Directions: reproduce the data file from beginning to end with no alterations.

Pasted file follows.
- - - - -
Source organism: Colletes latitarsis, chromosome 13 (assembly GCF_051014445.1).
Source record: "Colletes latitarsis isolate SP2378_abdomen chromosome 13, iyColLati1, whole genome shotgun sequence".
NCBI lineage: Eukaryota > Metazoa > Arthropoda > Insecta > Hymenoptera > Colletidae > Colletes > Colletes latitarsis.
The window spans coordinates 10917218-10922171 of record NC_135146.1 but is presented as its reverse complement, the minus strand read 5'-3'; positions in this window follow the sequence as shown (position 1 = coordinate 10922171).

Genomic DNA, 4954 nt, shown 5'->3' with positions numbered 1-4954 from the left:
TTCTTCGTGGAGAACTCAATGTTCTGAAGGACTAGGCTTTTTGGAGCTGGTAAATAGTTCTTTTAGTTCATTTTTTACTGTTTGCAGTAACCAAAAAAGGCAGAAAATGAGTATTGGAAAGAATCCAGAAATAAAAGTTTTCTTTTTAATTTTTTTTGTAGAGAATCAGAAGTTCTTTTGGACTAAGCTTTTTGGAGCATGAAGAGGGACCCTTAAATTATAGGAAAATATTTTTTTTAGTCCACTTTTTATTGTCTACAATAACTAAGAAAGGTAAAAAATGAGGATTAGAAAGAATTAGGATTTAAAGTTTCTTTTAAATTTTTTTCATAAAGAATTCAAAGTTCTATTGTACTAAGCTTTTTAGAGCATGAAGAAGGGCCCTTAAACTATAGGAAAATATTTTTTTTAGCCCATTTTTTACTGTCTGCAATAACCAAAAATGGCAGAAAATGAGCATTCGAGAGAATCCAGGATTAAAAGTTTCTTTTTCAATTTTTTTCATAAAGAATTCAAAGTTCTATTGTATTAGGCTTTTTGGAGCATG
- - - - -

Source organism: Colletes latitarsis, chromosome 13 (assembly GCF_051014445.1).
Source record: "Colletes latitarsis isolate SP2378_abdomen chromosome 13, iyColLati1, whole genome shotgun sequence".
NCBI lineage: Eukaryota > Metazoa > Arthropoda > Insecta > Hymenoptera > Colletidae > Colletes > Colletes latitarsis.
The window spans coordinates 10917218-10922171 of record NC_135146.1 but is presented as its reverse complement, the minus strand read 5'-3'; positions in this window follow the sequence as shown (position 1 = coordinate 10922171).

Genomic DNA, 4954 nt, shown 5'->3' with positions numbered 1-4954 from the left:
TTCTTCGTGGAGAACTCAATGTTCTGAAGGACTAGGCTTTTTGGAGCTGGTAAATAGTTCTTTTAGTTCATTTTTTACTGTTTGCAGTAACCAAAAAAGGCAGAAAATGAGTATTGGAAAGAATCCAGAAATAAAAGTTTTCTTTTTAATTTTTTTTGTAGAGAATCAGAAGTTCTTTTGGACTAAGCTTTTTGGAGCATGAAGAGGGACCCTTAAATTATAGGAAAATATTTTTTTTAGTCCACTTTTTATTGTCTACAATAACTAAGAAAGGTAAAAAATGAGGATTAGAAAGAATTAGGATTTAAAGTTTCTTTTAAATTTTTTTCATAAAGAATTCAAAGTTCTATTGTACTAAGCTTTTTAGAGCATGAAGAAGGGCCCTTAAACTATAGGAAAATATTTTTTTTAGCCCATTTTTTACTGTCTGCAATAACCAAAAATGGCAGAAAATGAGCATTCGAGAGAATCCAGGATTAAAAGTTTCTTTTTCAATTTTTTTCATAAAGAATTCAAAGTTCTATTGTATTAGGCTTTTTGGAGCATG